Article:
- Associated Press - Sunday, October 15, 2017

NEWARK, Del. (AP) - It came out of nowhere.

One second, 15-year-old Jaden Gray was sitting on a lab stool in Stephen Pearson’s physical science room at Hodgson Vocational Technical High School in Newark.

The next, he was on the ground, totally unresponsive.

School nurses Pamela Diksa and Tracy McMullen raced to the classroom and when they discovered Gray had stopped breathing, launched into cardiopulmonary resuscitation, or CPR. School resource officer and detective Kevin Szymanski hovered nearby to help with chest compressions.

Using one of the school’s four automated external defibrillators, or AEDs, they attached two sticky pads with electrodes to the freshman’s chest.

“Shock advised,” the machine called out.

They moved away from Gray’s inert body and waited for the machine to deliver the jolt of electricity.

Jaden?” they asked, hoping for a response.

When someone experiences cardiac arrest, their heart can go into a kind of quivering limbo called fibrillation, according to the American Heart Association. One of the most effective ways to get it going again is with a sudden powerful electric shock like the one administered by an AED.

When Jaden Gray collapsed in class on Wednesday, Sept. 27, nobody knew quite what had happened. But school staff acted quickly, saving his life, Jaden’s mother Crystal Boddy said Monday.

In fact, they saved it twice.

The next day, Principal Jerry Lamey took the AED to a local fire station to print out a report of what had happened - the results led doctors at Alfred I. duPont Hospital for Children to realize Gray had a heart attack and not a seizure, as originally suspected.

“One of the doctors said the AED saved his life,” Lamey said.

Instead of discharging Gray and letting him go home, medical staff ran additional tests and scheduled surgery to implant a cardioverter-defibrillator, capable of restarting his heart if he goes into cardiac arrest again.

“Twice that week they saved my baby,” Boddy said, calling staff at Hodgson “angels” for what they did.

Before the incident, Gray was completely healthy, Boddy said. She personally has no family history of heart disease and neither does Gray’s father, Eric Gray.

Gray was on the football team and liked to play basketball, something he can no longer do because of his implant. Contact sports are no longer possible, though the school hopes to keep Gray involved with the football team, perhaps as a manager.

“I don’t remember that day at all,” Gray said Monday. “It’s really surprising and random because they still don’t know what happened.”

A battery of tests revealed nothing, he said. Boddy said the family is waiting on the results of genetic testing, which could take two to three months.

“Worst day of my life,” Gray’s father said.

Diksa, one of the school nurses, has worked at Hodgson for 15 years. McMullen has worked there eight, while school resource officer Szymanksi has worked there 11.

Sept. 27 was the first time any of them had to use one of the schools automatic defibrillators.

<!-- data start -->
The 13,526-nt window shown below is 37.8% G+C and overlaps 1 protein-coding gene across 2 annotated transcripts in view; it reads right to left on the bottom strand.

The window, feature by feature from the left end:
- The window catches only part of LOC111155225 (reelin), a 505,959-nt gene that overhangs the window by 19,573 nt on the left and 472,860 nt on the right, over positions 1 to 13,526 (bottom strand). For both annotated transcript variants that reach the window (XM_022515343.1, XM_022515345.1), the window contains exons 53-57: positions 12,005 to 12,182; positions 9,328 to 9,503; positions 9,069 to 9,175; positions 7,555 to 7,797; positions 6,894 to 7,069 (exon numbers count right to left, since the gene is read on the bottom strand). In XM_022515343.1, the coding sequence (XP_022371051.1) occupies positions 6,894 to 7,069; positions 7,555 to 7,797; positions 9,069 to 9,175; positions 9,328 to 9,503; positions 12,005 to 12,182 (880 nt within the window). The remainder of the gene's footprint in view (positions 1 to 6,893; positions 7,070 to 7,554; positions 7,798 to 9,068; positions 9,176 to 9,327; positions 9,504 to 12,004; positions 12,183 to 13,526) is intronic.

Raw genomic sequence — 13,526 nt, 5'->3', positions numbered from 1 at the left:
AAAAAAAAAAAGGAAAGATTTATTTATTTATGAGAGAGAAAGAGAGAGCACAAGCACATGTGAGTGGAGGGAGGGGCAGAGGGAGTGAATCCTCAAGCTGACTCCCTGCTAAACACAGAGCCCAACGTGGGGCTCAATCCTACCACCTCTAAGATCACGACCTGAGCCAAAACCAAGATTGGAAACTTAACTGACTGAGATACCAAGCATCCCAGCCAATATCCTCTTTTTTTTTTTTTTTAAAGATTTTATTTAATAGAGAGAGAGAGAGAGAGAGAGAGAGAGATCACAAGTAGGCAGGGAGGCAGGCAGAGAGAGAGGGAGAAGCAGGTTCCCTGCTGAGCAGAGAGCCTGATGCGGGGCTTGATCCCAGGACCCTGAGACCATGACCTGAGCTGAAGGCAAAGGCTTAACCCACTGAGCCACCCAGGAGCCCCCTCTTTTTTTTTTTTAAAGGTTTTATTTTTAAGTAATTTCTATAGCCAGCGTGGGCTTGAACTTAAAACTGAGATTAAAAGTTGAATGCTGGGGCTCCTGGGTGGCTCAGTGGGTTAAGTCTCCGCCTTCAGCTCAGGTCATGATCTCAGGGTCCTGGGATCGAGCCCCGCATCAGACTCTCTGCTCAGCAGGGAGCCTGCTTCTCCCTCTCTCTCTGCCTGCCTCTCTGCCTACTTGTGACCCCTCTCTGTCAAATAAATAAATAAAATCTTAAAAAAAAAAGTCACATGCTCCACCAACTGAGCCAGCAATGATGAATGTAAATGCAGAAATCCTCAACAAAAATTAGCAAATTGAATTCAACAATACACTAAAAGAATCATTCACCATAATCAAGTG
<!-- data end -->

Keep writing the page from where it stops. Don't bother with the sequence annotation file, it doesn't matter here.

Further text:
They acted on instinct, they said, calling upon their training to save Gray’s life.

“I think we’re just grateful to God that in Delaware we have a school nurse in every building and AEDs,” Diksa said. “We’re grateful that Jaden is here with us today.”

A program called First State, First Shock has helped make sure there are AEDs in public and private buildings statewide.

Using money from the Tobacco Master Settlement Agreement, under which tobacco companies made payments to states to compensate them for the medical costs of caring for people with smoking-related illnesses, First State, First Shock has purchased over 2,300 defibrillators.

When it comes to cardiac arrest, every second counts, according to the American Heart Association.

Each year in the U.S., more than 350,000 cardiac arrests outside of the hospital and just 5.2 percent of victims survive. CPR and early defibrillation with an AED can more than double a victim’s chance of survival. In fact, in many cases, early defibrillation is the only way to restore the victim’s heart rhythm to normal, according to the American Heart Association.

For every minute that passes without CPR and early defibrillation, the chances of survival decrease 7 to 10 percent, making the placement of AEDs in public places that much more important, the heart association said.

Yet, as of 2014, only 64 percent of American have ever seen an AED.

“The American Heart Association strongly encourages companies and organizations to implement AED programs to increase the chances of survival who have heart-related emergencies,” said spokeswoman Stephanie Brown in an email. “With an active AED program, a potential rescuer will be better equipped to save the life of a co-worker, friend, family member or stranger.”

___

Information from: The News Journal of Wilmington, Del., https://www.delawareonline.com


Copyright © 2018 The Washington Times, LLC.

The Washington Times Comment Policy

The Washington Times welcomes your comments on Spot.im, our third-party provider. Please read our Comment Policy before commenting.

 

Click to Read More and View Comments

Click to Hide